It isn’t long before the two couples’ trajectories converge. Unwise dabbling in radical student politics gets Sophie arrested and cast into the icy darkness outside Xiosphant. It’s there that she meets one of the Gelet, communicating with the creature through a sort of mind-meld (if I may borrow a term from Mr. Spock). Alyssa and Mouth, meanwhile, have run into problems with a delivery of goods and must take up temporary residence in Xiosphant. Mouth, a wanderer from birth, feels ill at ease: “In a city, you could only walk in circles. Trouble knew where to find you. People lived with more things than they could carry, and they pretended that built structures were geographical features.” Yet she is pragmatic enough to use this opportunity to explore the mystery of her forbears’ premature demise.

A ton of action ensues. The plot verges on the space-operatic, involving battles with pirates, extraterrestrial bison and giant squid, plus typhoons, icebergs and a body of water known as the Sea of Murder. Coincidences and lucky interventions abound. I could hear the plot wheels creak when, for example, Sophie, on the run, finds refuge in an exotic therapy-center-cum-alternative-space known as the Illyrian Parlour; or when Mouth comes across a professor who (conveniently) specializes in the study of the Citizens. It’s understandable, given the ambitious scope of the book, that the story line doesn’t always flow organically. In a pre-publication blog entry, Anders described the work-in-progress as “a sprawling mess…. The worldbuilding was huge but the characters and their journey weren’t coming together the way I wanted.”

I hate to use her own words against her, but to me, the characters still don’t quite jell. Alyssa (street kid with a heart of gold) and Bianca (prom queen with a lust for power) tend toward “types” who don’t evolve much. The other two are more capable of self-transformation, yet they, too, cling to a semi-adolescent mindset. Mouth wrestles interminably with her cryptic past and elusive identity; while Sophie, apparently blind to Bianca’s turpitude, continues to long for her, in lovestruck passages that seem straight out of a Twilight-style YA romance.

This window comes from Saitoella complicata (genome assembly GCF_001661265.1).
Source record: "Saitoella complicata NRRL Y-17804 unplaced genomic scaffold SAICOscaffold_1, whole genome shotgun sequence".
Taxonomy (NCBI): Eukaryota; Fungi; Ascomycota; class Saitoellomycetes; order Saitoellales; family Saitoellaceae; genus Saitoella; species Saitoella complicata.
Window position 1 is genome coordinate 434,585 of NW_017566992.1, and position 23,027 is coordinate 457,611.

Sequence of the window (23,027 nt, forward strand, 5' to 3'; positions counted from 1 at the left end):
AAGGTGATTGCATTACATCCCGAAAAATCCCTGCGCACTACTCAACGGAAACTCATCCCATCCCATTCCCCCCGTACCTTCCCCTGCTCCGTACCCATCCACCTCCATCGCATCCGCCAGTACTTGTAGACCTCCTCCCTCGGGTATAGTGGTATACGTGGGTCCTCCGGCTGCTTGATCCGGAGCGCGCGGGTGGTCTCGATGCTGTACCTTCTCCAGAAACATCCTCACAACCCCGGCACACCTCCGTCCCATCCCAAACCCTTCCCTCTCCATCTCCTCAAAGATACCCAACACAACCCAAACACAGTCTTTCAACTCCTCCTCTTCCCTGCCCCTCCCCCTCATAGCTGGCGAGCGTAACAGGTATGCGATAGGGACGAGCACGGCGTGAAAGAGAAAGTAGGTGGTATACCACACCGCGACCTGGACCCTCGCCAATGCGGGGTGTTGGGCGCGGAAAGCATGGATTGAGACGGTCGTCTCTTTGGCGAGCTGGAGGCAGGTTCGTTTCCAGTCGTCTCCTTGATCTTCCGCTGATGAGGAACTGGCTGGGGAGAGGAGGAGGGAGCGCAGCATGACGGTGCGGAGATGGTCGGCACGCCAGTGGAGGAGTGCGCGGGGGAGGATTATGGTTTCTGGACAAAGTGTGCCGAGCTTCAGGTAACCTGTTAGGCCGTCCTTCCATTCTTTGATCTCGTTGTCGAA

To my mind, of all Anders’ creations, the alien species, the Gelet, is the most remarkable, and perhaps the most adult. She doesn’t idealize them, doesn’t make them cute and appealing. Human reactions range from Bianca’s revulsion (she calls them monsters) to Mouth’s uneasy awareness of “segmented bodies” and “wormy flesh” to Sophie’s gradual acceptance and affection. Although Sophie thinks of them as female and even assigns them names, the Gelet aren’t an assemblage of individuals but rather a sort of telepathic group mind. From Rose, her first contact, Sophie learns their origin story, how they discovered that “to join with others to shape a future is the holiest act.… [T]his collective dreaming/designing is the only way we get to keep surviving, and this practice defines us as a community.”

Ultimately, Sophie finds the courage to embrace these astonishing beings on a deeper, more permanent level, thus changing the way she experiences reality --- and, most likely, altering the destiny of the planet. More than that, I shall not reveal, but I believe the ending of THE CITY IN THE MIDDLE OF THE NIGHT leaves the way open to a sequel. And that’s a good thing. Such a dazzling fantasy world shouldn’t vanish after only one book.

Reviewed by Katherine B. Weissman on February 22, 2019

The City in the Middle of the Night
by Charlie Jane Anders

  • Publication Date: February 11, 2020
  • Genres: Fiction, Science Fiction
  • Paperback: 368 pages
  • Publisher: Tor Books
  • ISBN-10: 076537997X
  • ISBN-13: 9780765379979